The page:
By Steve Ford
Critics of agricultural support tend to be fairly vocal, but they are particularly so during each Farm Bill season as Congress debates the extent to which government will support farmers. Unfortunately, some senators and representatives tend to listen to them.
One source of criticism of the need for farm programs surprisingly comes from Land Grant university agricultural economists. Vince Smith at Montana State, Barry Goodwin at North Carolina State, and Bruce Babcock at Iowa State have penned reports for a conservative, free-market think-tank and an environmental lobbying group, both of which would like to dismantle agricultural programs. The reports include suggestions that farmers don't need farm programs because they are rich, farmers can afford to pay for insurance on their own, and the true cost of the proposed farm programs may be unaffordable (if corn prices drop below $3.00 per bushel).
Clearly these statements are divorced from the experience of many Southern farmers. An uninsured 25% yield loss in the South could mean a $150,000 loss, while in the Midwest it might mean only a year without profit. Moreover, when was the last time Iowa experienced a 25% yield loss? However, the Midwest tends to drive farm policy, so the conclusions drawn by these agricultural economists may simply reflect an overwhelming bias toward Midwest agriculture based on farm numbers. Perhaps Southern agriculture is so different from the Midwest that Southerners are true outliers? A comparison of crop insurance premiums between Iowa and some Southern states provides some insight to answer that question.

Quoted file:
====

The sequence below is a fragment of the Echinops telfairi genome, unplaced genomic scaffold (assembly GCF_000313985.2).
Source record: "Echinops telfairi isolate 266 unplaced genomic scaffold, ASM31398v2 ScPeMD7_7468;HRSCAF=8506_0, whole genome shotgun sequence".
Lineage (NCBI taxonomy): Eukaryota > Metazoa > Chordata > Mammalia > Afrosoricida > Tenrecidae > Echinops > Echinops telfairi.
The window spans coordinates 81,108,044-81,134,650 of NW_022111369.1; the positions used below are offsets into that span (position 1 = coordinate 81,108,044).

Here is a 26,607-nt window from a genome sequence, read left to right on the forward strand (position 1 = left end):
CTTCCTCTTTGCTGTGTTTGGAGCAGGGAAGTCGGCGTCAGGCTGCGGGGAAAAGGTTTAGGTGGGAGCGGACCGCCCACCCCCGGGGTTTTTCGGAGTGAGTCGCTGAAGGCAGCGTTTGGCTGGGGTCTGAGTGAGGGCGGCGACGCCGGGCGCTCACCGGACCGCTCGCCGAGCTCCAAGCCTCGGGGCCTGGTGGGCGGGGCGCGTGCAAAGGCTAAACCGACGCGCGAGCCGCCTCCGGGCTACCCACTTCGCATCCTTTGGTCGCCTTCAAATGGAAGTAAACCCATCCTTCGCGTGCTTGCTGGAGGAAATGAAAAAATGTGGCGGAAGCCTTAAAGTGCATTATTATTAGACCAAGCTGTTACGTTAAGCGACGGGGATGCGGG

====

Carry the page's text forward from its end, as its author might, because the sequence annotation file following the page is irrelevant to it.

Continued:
A farm with a 150-bushel insurable corn yield in central Iowa would pay a premium for 75% revenue insurance coverage of $27 per acre before any government subsidy. That is only about half of that paid by a similar farm in northwest Alabama ($52) and a quarter of that paid by a farm in southwest Georgia ($108). Similarly, that farm in Iowa would pay soybean revenue insurance premiums of $21 per acre, only 32-46% of those paid by Southern farms with a similar 35-bushel yield. These premium differences imply that Southern agriculture is two to five times as risky as Iowa agriculture and that is difficult to believe.